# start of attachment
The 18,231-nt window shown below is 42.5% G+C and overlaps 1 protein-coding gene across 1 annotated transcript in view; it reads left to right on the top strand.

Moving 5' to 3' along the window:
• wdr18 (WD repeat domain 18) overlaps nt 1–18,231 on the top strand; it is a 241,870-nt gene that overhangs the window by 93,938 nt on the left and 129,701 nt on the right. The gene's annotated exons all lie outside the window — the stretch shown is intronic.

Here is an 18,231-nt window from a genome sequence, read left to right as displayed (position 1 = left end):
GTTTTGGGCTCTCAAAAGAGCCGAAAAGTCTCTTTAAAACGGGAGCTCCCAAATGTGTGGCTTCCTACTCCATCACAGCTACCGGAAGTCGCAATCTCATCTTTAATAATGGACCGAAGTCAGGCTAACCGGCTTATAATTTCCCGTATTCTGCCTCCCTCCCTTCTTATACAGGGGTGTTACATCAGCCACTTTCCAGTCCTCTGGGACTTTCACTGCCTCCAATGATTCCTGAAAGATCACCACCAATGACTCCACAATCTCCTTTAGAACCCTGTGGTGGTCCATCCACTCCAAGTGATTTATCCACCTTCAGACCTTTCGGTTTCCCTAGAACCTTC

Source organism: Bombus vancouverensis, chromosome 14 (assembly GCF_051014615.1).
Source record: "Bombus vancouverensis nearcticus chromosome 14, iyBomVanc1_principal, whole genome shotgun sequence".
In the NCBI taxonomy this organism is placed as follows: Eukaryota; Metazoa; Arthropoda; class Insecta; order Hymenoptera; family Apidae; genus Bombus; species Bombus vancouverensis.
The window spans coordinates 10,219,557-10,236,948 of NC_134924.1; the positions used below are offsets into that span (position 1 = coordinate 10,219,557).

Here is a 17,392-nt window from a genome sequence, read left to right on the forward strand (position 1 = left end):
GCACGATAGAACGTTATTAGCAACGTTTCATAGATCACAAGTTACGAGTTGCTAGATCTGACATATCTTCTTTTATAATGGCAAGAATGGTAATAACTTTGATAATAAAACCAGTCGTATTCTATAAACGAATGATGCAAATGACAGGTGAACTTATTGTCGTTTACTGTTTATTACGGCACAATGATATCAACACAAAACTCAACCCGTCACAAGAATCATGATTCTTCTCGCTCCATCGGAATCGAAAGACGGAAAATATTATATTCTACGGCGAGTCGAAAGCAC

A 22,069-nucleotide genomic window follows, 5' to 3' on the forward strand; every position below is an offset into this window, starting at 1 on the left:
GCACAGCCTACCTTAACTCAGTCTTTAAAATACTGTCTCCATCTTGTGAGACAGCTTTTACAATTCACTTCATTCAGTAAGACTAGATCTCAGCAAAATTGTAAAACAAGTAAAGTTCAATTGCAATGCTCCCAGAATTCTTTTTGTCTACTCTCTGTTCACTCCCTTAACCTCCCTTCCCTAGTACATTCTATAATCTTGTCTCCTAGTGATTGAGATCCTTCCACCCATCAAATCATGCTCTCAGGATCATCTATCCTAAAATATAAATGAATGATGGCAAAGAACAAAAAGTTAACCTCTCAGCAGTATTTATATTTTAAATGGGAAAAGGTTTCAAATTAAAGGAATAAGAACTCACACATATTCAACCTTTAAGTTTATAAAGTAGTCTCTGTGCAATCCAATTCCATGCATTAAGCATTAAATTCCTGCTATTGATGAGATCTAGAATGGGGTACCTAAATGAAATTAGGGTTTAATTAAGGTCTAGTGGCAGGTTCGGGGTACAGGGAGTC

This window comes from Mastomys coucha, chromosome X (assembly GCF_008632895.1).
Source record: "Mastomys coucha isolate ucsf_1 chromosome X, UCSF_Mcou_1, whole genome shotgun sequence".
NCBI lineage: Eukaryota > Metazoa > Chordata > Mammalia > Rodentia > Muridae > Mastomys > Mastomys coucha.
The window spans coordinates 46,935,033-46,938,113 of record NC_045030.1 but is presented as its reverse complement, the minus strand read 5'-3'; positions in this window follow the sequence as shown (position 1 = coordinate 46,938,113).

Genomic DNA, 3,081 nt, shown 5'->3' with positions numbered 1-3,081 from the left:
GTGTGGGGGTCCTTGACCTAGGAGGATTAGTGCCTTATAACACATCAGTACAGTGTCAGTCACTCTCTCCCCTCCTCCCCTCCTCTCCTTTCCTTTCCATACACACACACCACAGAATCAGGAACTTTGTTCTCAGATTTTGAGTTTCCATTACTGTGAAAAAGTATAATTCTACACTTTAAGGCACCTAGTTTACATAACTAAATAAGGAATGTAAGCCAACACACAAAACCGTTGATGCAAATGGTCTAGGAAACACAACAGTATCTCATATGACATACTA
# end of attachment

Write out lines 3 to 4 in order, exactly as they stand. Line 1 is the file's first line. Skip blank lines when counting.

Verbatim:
• wdr18 (WD repeat domain 18) overlaps nt 1–18,231 on the top strand; it is a 241,870-nt gene that overhangs the window by 93,938 nt on the left and 129,701 nt on the right. The gene's annotated exons all lie outside the window — the stretch shown is intronic.

Here is an 18,231-nt window from a genome sequence, read left to right as displayed (position 1 = left end):